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Empathetic leadership in times of crisis Nancy Rademaker - April 20, 2020

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The Corona-crisis has created new contexts of work overnight and as with any type of change, not everyone adapts at the same rate. Full or partial lockdowns have urged many companies to either completely rethink their business model at the speed of light, to drastically switch from offline to online delivery, or at least to organize a different way of working. Leaders are going through rough times as they need to make painful decisions like cutting jobs on the hand and making sure new revenue streams are generated on the other. And all of this almost within a week.

A new context of work

For employees, times are no less challenging. Complete workforces have had to switch to remote working overnight. Through cloud computing, they could quickly be equipped with the technological tools to support them, but the change nevertheless remains huge. Having to organize your workplace at home and working under new working conditions (such as having your children at home, in need of help with school or mere distraction) is not something one gets used to very quickly.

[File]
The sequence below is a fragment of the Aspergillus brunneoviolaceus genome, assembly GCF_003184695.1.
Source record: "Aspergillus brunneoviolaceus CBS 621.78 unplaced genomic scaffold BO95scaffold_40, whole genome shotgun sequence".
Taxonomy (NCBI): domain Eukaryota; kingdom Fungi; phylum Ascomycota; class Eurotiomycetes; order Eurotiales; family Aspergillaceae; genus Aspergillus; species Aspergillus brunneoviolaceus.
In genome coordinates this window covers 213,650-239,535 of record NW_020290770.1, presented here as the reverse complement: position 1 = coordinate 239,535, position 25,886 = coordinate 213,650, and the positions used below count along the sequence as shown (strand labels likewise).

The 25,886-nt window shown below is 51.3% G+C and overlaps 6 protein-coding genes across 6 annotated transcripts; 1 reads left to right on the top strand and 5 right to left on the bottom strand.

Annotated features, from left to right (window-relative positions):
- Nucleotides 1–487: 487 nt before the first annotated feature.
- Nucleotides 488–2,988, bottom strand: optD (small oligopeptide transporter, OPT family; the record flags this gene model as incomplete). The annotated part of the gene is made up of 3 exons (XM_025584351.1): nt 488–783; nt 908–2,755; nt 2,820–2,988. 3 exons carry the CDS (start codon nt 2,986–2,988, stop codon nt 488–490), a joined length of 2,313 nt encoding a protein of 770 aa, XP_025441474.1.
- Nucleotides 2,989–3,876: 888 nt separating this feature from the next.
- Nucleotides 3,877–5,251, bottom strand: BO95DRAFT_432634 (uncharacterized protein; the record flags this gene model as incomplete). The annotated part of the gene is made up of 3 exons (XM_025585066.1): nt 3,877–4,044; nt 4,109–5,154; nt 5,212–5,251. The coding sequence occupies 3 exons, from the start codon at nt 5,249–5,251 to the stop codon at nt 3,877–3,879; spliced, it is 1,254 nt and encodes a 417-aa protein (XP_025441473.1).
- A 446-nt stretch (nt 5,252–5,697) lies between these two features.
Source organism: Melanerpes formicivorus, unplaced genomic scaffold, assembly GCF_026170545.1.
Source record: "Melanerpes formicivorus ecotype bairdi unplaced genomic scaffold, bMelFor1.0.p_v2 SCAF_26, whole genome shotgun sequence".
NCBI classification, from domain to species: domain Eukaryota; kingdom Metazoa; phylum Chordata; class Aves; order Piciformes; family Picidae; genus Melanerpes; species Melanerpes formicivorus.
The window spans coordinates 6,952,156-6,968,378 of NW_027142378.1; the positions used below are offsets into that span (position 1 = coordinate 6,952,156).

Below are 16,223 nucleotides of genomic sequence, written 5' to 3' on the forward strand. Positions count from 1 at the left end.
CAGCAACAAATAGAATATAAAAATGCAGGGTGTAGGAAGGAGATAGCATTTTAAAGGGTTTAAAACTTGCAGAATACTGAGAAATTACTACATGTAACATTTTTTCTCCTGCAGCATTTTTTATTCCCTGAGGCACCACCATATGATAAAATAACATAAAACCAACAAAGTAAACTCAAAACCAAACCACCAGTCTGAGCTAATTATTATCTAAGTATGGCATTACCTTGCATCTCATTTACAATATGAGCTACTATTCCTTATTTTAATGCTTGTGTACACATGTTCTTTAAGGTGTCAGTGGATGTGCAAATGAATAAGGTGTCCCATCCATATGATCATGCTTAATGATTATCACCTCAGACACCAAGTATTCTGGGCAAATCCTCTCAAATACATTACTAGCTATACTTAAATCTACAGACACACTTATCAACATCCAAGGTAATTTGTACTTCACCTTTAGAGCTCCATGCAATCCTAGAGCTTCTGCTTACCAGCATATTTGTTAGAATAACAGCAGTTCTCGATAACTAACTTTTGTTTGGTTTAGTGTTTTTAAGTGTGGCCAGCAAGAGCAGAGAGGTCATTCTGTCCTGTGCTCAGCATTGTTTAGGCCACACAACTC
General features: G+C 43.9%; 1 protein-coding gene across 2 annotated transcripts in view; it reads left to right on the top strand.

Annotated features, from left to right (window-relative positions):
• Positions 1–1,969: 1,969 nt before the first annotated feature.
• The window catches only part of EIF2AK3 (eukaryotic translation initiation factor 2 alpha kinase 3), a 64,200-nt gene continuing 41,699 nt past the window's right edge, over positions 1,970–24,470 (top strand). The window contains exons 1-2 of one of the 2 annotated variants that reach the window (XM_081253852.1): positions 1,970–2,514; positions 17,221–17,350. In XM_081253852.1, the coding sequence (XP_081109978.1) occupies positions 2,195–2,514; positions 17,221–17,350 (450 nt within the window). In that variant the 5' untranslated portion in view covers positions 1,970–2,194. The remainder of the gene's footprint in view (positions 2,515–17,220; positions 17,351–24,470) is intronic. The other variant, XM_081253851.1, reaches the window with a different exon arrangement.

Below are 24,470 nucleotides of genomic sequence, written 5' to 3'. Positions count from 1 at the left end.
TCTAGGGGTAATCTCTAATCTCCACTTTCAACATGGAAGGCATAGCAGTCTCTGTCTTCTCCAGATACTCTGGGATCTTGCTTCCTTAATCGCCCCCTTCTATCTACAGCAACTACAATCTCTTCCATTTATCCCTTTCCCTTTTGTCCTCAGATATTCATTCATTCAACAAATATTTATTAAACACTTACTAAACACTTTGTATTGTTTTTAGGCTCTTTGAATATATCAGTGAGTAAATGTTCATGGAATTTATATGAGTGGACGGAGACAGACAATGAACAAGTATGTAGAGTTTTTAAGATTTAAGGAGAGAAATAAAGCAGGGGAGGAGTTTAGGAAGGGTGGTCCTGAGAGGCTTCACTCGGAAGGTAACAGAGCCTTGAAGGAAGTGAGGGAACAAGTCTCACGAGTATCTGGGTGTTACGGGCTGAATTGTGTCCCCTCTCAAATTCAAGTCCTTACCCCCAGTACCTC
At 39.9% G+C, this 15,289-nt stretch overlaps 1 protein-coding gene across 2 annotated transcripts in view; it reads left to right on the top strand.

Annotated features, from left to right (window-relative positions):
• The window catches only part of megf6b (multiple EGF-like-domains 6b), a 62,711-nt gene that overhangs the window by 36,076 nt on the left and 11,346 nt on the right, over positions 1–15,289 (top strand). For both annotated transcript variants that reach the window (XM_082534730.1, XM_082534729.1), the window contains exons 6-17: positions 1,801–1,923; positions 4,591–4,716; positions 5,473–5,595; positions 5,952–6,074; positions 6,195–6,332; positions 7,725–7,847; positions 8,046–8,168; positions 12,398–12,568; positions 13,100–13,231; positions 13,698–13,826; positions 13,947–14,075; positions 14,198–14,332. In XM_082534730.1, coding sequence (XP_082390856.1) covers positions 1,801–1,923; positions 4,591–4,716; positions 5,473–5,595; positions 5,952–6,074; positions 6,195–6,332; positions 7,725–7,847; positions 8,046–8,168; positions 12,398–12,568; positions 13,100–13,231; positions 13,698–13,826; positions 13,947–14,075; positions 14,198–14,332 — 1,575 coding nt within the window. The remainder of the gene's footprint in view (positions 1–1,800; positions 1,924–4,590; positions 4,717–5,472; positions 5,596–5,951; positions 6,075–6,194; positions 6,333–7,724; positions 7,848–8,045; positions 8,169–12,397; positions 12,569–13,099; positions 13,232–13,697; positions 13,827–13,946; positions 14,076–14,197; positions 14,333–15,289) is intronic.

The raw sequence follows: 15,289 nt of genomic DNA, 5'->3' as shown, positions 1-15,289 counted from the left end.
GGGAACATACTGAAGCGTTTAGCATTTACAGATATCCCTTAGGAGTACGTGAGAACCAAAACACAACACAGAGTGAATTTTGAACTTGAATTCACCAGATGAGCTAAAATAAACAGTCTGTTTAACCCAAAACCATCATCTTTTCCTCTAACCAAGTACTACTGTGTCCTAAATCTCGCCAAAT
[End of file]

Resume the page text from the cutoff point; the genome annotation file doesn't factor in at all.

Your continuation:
Sometimes the situation forces new team structures as well. Hospitals for example, are transferring medical personnel to different teams to cope with the constant influx of new patients. Fast retraining takes place to man the expanded Intensive Care departments. New processes may also have been put in place at some companies, particularly in dealing with customers or suppliers, and many workers have been temporarily added to the customer service department to deal with the huge stream of customer questions.

True leadership

And all these aspects, the different teams, different processes, new ways of delivering goods or services, the new workplace and working conditions, are greatly influencing employees. Not to mention the feelings of fear and uncertainty, and in healthcare also the fear of exhaustion. It is time for empathetic leadership. Plan time for conversations with your team, truly taking THEIR perspective and talking about THEIR experiences. We are not used to discussing our emotions in the context of work, but now we NEED TO. Make sure people feel heard and understood. To make sure they remain engaged, no matter how difficult.

If your palette of leadership skills does not include paying attention to your employees’ wellbeing in an ongoing way, this is the moment to plan time in your agenda to do it. If it does not come naturally to you as a leader, then forcing yourself to doing it is the only solution. Think of ways to demonstrate your respect and gratitude for their continuous efforts. And if the only things you can think of are sending postcards or flowers, that’s fine as well as a start.

The human capital of your organization is crucial in these times of navigating through the crisis, but will be equally crucial in reinventing, rebuilding and restarting after this is over. Use empathy to make sure you keep everyone on board.

Nancy Rademaker
Nancy Rademaker

With over 20 years of experience in IT and training, Nancy has always and above all passionately focused upon people: how technology influences their behaviour, how it helps them...

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